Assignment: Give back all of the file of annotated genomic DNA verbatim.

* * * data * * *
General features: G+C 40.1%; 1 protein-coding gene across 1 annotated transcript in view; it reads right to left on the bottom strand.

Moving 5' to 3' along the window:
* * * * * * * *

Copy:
General features: G+C 40.1%; 1 protein-coding gene across 1 annotated transcript in view; it reads right to left on the bottom strand.

Moving 5' to 3' along the window: